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Qishloq Ovozi

Reporters Without Borders (RSF) released its World Press Freedom Index for 2019 ahead of World Press Freedom Day on May 3. This year’s RSF index ranked all the Central Asian states, with the exception of Kyrgyzstan, among the worst offenders for press freedom. It is not the first time that has been true, but this year, for the first time, Turkmenistan actually ranked dead last in 180th place, dropping two positions from last year.

Out of 180 countries, Kyrgyzstan improved in the RSF rankings, going from 98th in 2018 to 83rd in this year’s index. Uzbekistan nudged up from 165th to 160th. Kazakhstan maintained its position in 158th place. And Tajikistan dropped from 149th to 161st.

This week, RFE/RL's Media-Relations Manager Muhammad Tahir moderated a discussion on press freedom in Central Asia: what went right during the last year; and what continues to go wrong.

From Paris we were joined by Johann Bihr, the head of RSF’s East Europe and Central Asia desk. Taking part from New York, Gulnoza Said, the Europe and Central Asia program coordinator at the Committee to Protect Journalists. And from Prague, Farruh Yusupov, the director of RFE/RL’s Turkmen Service, known locally as Azatlyk, participated. I’ve been watching the struggles of the press in Central Asia for some time, so I also had a few things to say.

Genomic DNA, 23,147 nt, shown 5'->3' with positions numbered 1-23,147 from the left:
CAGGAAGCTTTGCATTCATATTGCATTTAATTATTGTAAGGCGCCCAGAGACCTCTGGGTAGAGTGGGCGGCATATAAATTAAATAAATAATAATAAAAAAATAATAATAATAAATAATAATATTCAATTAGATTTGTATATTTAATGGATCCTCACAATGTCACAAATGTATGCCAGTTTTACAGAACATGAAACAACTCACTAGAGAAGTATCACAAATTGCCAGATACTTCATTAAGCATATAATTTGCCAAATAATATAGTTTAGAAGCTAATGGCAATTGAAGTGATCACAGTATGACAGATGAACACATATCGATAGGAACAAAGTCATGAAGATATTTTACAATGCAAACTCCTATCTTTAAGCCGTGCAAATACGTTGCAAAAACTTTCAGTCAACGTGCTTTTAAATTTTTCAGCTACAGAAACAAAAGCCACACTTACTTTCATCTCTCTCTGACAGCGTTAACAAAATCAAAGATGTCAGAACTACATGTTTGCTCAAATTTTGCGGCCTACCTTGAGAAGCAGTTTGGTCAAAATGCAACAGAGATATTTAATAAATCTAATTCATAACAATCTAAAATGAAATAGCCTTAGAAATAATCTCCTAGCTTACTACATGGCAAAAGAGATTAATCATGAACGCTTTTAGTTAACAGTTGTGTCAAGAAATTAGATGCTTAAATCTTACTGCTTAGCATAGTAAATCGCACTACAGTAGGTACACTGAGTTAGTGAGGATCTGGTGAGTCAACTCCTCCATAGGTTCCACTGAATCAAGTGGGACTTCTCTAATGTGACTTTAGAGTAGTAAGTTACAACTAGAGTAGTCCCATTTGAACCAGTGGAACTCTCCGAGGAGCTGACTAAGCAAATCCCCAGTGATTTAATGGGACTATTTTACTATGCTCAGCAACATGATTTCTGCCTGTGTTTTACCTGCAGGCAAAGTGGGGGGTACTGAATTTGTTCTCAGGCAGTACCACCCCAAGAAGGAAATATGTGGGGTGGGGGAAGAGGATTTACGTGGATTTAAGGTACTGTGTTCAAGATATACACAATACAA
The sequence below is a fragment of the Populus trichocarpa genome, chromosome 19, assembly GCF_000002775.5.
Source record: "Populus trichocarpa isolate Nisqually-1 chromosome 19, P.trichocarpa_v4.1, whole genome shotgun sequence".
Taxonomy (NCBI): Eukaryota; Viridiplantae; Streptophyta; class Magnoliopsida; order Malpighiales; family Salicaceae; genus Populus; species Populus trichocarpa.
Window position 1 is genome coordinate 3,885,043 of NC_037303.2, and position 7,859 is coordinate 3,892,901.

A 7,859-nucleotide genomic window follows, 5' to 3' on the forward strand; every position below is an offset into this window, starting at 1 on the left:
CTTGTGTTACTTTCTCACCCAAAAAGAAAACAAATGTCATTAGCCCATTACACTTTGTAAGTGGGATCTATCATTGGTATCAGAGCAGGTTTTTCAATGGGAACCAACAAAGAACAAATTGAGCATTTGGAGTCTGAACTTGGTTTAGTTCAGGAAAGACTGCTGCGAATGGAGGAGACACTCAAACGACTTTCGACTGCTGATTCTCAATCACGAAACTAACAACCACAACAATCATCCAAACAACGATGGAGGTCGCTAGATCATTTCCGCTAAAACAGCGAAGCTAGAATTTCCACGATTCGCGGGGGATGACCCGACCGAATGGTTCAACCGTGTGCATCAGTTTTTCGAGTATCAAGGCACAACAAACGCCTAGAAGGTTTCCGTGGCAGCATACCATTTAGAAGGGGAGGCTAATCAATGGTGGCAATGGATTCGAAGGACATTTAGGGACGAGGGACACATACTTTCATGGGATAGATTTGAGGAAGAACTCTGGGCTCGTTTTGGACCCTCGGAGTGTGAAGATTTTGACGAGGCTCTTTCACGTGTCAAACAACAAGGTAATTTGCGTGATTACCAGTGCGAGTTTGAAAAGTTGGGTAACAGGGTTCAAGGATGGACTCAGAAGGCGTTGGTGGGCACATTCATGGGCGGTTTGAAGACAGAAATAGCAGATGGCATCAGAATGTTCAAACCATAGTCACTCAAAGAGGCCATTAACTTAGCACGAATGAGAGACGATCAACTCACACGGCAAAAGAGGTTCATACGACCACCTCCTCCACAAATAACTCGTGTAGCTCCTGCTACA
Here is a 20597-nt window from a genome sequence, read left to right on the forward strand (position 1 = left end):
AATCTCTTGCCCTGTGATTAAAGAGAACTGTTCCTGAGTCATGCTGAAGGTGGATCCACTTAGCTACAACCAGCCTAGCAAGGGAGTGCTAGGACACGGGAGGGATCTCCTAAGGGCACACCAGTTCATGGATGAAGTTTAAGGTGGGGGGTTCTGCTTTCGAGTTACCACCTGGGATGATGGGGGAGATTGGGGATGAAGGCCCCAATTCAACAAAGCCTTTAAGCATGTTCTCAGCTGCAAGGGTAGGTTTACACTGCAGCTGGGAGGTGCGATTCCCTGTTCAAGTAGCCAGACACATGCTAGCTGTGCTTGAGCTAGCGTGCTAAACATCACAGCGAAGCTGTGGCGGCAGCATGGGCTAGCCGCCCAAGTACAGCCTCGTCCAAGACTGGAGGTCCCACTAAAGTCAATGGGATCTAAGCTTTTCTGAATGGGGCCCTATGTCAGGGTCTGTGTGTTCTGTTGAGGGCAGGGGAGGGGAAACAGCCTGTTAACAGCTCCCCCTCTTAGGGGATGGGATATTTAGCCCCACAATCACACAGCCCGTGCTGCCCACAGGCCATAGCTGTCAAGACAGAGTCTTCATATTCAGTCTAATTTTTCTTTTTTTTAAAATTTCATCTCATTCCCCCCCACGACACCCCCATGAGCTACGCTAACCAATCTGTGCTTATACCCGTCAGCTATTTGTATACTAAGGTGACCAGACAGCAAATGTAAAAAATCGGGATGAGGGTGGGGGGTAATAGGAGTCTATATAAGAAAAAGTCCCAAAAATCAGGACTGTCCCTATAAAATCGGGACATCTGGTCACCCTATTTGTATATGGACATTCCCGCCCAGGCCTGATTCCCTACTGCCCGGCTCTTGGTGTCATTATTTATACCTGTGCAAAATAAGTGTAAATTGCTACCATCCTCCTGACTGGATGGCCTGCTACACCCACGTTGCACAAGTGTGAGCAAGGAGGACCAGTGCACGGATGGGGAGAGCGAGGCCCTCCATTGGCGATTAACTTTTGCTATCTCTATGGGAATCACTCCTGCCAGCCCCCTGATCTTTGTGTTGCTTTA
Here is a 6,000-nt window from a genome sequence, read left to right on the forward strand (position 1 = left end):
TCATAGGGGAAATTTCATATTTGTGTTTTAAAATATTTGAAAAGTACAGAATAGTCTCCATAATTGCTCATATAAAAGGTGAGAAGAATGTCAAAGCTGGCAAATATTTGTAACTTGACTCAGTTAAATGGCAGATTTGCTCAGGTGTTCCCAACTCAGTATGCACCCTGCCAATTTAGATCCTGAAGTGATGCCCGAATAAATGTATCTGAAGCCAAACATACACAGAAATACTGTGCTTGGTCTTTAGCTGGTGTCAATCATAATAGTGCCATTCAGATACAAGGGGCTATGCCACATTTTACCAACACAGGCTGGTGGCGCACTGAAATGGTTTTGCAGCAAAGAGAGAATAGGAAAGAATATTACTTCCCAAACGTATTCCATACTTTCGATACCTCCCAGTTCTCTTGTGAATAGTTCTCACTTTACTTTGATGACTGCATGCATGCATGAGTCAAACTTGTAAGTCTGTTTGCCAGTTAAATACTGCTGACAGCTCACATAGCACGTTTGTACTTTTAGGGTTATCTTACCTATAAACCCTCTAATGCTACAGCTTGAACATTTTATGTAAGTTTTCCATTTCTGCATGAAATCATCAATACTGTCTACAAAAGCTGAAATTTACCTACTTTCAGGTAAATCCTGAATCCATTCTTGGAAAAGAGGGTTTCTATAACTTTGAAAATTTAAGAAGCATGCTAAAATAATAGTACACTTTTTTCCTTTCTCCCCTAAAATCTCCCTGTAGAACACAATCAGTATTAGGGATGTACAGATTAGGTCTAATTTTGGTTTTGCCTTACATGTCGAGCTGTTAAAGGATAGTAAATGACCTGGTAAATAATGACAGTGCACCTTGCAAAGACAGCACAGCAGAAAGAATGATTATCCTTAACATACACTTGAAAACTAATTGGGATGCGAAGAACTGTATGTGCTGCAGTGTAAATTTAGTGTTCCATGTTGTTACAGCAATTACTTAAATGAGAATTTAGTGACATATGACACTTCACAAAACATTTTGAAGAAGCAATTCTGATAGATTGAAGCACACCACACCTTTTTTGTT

Majlis Podcast: In Central Asia, An Unfree Press Continues To Reign
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Listen to the podcast above or subscribe to the Majlis on iTunes.

Are Central Asia government institutions, such as Turkmenistan's People's Council, fit for purpose? (illustrative photo)

This week's Majlis comes from the Connecting Central Asia in the 21st Century conference hosted by Oxford University on April 25.

We will be discussing how Central Asian governments can transform themselves into reliable international partners as the region assumes a larger role in global trade networks.

Significant societal changes are already under way, but are the governments of Central Asia building the legislative foundations to meet the challenges that come with assuming a more prominent international role?

The regular Majlis moderator, Muhammad Tahir, was unable to moderate this session from Washington, D.C., so, since I was at the Oxford conference, I moderated this one. (The podcast includes questions from the audience at the event.)

Our panelists were David Lewis, from the University of Exeter, and Simon Pirani, from the Oxford Institute for Energy Studies.

NOTE: Since this session was conducted in a conference hall, the audio is at times not great.

Majlis Podcast: The Question Of Connectivity In Central Asia
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Listen to the podcast above or subscribe to the Majlis on iTunes.

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About This Blog

Qishloq Ovozi is a blog by RFE/RL Central Asia specialist Bruce Pannier that aims to look at the events that are shaping Central Asia and its respective countries, connect some of the dots to shed light on why those processes are occurring, and identify the agents of change.

Bruce Pannier
Bruce Pannier

Content draws on the extensive knowledge and contacts of RFE/RL's Central Asian services but also allow scholars in the West, particularly younger scholars who will be tomorrow’s experts on the region, opportunities to share their views on the evolving situation at this Eurasian crossroad.

The name means "Village Voice" in Uzbek. But don't be fooled, Qishloq Ovozi is about all of Central Asia.

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